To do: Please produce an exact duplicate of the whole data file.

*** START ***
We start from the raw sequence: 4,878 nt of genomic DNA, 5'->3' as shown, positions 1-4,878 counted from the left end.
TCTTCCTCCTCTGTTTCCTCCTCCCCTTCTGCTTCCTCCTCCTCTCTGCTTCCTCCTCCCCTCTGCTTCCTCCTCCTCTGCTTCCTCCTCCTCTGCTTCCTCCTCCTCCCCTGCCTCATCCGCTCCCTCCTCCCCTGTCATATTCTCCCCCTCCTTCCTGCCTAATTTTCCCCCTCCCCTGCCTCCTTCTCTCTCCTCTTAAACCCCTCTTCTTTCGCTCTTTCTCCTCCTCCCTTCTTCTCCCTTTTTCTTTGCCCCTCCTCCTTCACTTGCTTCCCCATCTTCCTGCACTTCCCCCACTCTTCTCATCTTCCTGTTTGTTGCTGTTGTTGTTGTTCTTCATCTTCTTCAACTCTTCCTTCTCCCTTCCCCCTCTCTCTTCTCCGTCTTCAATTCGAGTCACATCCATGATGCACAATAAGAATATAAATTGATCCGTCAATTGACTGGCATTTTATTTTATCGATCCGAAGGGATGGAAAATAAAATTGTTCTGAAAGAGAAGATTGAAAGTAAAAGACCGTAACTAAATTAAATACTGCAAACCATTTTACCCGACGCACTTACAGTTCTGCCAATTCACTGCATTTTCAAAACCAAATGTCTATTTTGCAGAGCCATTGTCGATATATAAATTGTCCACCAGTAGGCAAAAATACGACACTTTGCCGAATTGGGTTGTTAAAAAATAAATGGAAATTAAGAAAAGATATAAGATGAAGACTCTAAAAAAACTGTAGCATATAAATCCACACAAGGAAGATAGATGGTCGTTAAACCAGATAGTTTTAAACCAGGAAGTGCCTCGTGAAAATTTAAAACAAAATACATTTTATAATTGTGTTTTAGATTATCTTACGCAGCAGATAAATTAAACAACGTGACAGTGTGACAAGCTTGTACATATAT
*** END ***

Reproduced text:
We start from the raw sequence: 4,878 nt of genomic DNA, 5'->3' as shown, positions 1-4,878 counted from the left end.
TCTTCCTCCTCTGTTTCCTCCTCCCCTTCTGCTTCCTCCTCCTCTCTGCTTCCTCCTCCCCTCTGCTTCCTCCTCCTCTGCTTCCTCCTCCTCTGCTTCCTCCTCCTCCCCTGCCTCATCCGCTCCCTCCTCCCCTGTCATATTCTCCCCCTCCTTCCTGCCTAATTTTCCCCCTCCCCTGCCTCCTTCTCTCTCCTCTTAAACCCCTCTTCTTTCGCTCTTTCTCCTCCTCCCTTCTTCTCCCTTTTTCTTTGCCCCTCCTCCTTCACTTGCTTCCCCATCTTCCTGCACTTCCCCCACTCTTCTCATCTTCCTGTTTGTTGCTGTTGTTGTTGTTCTTCATCTTCTTCAACTCTTCCTTCTCCCTTCCCCCTCTCTCTTCTCCGTCTTCAATTCGAGTCACATCCATGATGCACAATAAGAATATAAATTGATCCGTCAATTGACTGGCATTTTATTTTATCGATCCGAAGGGATGGAAAATAAAATTGTTCTGAAAGAGAAGATTGAAAGTAAAAGACCGTAACTAAATTAAATACTGCAAACCATTTTACCCGACGCACTTACAGTTCTGCCAATTCACTGCATTTTCAAAACCAAATGTCTATTTTGCAGAGCCATTGTCGATATATAAATTGTCCACCAGTAGGCAAAAATACGACACTTTGCCGAATTGGGTTGTTAAAAAATAAATGGAAATTAAGAAAAGATATAAGATGAAGACTCTAAAAAAACTGTAGCATATAAATCCACACAAGGAAGATAGATGGTCGTTAAACCAGATAGTTTTAAACCAGGAAGTGCCTCGTGAAAATTTAAAACAAAATACATTTTATAATTGTGTTTTAGATTATCTTACGCAGCAGATAAATTAAACAACGTGACAGTGTGACAAGCTTGTACATATAT